One of the first rules we learn when we're growing up is to be "nice." But like most rules, this is an overgeneralization, because there are certain times when you don't have to be "nice" — and, indeed, shouldn't. Women especially are taught to be nice to others at the expense of being nice to themselves, and that leads us to miss out on opportunities and tire ourselves out. That's why it's so important to give ourselves permission to break this rule when necessary.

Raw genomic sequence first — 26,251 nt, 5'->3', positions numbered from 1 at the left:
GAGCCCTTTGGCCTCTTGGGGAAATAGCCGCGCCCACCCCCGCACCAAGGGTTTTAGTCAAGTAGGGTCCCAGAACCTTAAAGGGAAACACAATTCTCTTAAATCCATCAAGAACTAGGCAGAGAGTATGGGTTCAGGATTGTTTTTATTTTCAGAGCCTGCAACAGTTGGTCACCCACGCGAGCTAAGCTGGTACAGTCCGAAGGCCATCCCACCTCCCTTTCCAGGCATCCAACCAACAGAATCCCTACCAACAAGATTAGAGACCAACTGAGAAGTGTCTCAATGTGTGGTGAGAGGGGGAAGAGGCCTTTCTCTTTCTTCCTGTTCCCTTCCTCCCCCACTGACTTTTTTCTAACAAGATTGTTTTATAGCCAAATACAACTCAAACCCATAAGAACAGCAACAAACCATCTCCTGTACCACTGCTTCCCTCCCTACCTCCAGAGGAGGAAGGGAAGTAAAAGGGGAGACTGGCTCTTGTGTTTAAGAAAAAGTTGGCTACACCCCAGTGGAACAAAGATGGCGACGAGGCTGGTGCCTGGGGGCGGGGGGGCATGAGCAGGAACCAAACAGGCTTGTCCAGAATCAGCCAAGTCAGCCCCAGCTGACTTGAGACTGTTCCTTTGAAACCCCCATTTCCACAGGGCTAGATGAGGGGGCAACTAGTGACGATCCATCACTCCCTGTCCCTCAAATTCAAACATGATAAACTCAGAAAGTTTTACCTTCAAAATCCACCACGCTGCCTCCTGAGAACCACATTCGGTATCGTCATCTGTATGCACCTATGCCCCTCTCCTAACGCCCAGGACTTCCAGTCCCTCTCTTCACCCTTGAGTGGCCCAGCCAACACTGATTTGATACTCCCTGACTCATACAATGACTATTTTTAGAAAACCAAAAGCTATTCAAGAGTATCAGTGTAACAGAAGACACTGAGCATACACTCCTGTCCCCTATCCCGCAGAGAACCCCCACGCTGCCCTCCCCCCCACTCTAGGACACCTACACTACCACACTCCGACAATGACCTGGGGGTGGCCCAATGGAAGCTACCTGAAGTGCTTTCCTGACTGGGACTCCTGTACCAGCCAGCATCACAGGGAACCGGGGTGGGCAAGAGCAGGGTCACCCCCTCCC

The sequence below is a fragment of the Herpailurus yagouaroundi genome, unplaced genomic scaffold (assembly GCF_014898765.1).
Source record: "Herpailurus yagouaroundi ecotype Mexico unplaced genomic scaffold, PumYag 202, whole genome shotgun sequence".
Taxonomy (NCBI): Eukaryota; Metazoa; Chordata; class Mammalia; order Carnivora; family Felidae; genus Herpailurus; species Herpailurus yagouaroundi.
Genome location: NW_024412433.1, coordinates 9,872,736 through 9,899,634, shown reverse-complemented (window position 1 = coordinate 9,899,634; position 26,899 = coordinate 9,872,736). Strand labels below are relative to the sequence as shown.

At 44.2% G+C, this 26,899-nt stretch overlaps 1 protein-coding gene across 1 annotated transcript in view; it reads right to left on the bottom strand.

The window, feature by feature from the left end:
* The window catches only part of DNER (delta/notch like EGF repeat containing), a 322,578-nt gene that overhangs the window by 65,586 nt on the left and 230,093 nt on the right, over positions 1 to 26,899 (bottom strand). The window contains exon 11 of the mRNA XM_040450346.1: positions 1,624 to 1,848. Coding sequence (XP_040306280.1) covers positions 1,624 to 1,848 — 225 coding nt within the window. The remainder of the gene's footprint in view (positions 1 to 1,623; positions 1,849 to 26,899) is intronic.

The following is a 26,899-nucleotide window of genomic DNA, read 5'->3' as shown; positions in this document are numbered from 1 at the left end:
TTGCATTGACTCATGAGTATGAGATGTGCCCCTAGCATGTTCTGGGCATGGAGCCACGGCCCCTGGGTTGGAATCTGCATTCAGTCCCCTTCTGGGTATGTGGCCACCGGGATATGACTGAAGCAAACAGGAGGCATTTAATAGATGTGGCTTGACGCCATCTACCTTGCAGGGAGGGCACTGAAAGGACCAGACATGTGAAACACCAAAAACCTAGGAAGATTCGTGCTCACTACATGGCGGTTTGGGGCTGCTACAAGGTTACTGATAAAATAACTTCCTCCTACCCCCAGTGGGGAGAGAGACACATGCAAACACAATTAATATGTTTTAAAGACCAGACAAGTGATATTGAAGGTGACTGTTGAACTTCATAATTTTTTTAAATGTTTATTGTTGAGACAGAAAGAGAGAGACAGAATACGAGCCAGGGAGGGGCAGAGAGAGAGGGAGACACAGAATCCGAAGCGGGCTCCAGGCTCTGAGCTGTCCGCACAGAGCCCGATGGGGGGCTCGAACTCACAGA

Challenging the imperative to be nice is a feminist act because "niceness" is so frequently gendered. Girls are "supposed" to be made of "sugar, spice, and everything nice." This means we're expected to smile all the time, help others without anything in return, and avoid making people angry or being "nasty women." Since those aren't really the qualities of a leader, being too nice can hold us back in our careers while men grasp opportunities for themselves because they're OK with not being nice all the time.
Of course, kindness is generally a good thing, and we shouldn't discourage it when it's not harming anyone just because it's considered "feminine." But there are some situations when it could have negative effects. Here are some of them.